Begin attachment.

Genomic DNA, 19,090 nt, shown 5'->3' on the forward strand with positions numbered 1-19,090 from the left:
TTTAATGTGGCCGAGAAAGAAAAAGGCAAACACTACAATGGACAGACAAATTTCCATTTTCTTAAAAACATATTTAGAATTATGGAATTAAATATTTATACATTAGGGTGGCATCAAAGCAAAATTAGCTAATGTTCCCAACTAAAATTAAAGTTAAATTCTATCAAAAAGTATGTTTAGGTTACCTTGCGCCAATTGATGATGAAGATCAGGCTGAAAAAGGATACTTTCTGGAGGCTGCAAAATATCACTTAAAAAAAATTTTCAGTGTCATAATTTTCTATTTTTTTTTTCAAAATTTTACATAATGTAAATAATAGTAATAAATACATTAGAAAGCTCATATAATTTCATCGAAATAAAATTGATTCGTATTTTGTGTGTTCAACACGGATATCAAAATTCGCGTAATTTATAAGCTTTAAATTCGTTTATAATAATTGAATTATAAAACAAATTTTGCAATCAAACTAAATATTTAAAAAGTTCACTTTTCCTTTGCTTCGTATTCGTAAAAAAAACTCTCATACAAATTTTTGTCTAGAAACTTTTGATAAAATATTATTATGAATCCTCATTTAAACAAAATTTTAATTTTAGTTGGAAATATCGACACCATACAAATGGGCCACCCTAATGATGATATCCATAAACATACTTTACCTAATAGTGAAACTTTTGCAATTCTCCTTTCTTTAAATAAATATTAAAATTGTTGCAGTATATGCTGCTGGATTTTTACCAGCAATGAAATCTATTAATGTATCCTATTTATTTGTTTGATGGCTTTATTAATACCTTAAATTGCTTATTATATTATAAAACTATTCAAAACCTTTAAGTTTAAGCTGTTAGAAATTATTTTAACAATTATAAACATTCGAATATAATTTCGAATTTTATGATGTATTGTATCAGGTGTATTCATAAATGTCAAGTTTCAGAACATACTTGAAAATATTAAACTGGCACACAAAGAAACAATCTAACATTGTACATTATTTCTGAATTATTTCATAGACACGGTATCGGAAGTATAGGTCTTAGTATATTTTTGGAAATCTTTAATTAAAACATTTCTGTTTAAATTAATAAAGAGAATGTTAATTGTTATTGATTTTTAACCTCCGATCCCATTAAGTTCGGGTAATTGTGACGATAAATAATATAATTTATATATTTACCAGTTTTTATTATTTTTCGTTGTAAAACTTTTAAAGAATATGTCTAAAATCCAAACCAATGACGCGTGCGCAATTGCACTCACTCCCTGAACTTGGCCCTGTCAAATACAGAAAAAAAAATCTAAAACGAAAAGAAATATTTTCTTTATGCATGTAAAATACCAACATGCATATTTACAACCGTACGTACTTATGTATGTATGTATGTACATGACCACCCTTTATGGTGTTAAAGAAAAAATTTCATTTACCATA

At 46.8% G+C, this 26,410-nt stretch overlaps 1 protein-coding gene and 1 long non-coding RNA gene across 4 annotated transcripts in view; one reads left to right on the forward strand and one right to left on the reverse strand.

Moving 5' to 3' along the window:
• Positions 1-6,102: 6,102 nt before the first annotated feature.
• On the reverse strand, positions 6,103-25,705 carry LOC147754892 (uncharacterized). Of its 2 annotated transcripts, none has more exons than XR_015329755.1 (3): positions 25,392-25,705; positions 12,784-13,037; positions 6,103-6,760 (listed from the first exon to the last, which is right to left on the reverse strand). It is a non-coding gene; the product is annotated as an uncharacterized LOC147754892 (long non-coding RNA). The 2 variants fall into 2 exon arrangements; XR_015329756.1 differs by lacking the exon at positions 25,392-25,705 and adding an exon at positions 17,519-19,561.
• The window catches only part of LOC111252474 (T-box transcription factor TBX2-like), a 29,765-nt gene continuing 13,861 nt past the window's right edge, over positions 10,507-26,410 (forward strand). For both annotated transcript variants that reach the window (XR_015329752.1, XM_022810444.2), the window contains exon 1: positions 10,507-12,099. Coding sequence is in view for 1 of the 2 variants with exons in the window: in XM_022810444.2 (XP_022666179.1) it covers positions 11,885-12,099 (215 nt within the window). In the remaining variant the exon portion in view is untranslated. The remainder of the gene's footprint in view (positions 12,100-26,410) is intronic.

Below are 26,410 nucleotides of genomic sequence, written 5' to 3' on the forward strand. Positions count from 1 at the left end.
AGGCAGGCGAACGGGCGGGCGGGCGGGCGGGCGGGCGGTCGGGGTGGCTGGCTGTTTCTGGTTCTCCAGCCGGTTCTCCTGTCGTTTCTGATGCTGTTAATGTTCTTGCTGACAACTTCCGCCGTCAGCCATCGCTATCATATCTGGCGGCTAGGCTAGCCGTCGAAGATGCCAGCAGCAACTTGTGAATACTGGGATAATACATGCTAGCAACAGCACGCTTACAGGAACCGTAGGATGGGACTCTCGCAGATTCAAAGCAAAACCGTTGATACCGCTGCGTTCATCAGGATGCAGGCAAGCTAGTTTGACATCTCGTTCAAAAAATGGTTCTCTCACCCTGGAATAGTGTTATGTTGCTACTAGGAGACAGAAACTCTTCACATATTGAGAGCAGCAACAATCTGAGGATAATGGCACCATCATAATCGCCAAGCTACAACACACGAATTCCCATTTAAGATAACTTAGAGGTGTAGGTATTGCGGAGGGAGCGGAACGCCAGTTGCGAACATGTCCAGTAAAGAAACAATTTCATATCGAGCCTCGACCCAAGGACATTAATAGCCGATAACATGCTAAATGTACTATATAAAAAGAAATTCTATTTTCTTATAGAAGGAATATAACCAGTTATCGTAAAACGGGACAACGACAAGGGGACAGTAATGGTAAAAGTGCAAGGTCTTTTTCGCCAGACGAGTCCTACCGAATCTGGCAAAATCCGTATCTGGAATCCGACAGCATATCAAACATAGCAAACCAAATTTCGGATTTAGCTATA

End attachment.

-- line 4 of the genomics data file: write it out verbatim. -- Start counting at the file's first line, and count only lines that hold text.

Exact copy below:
Moving 5' to 3' along the window: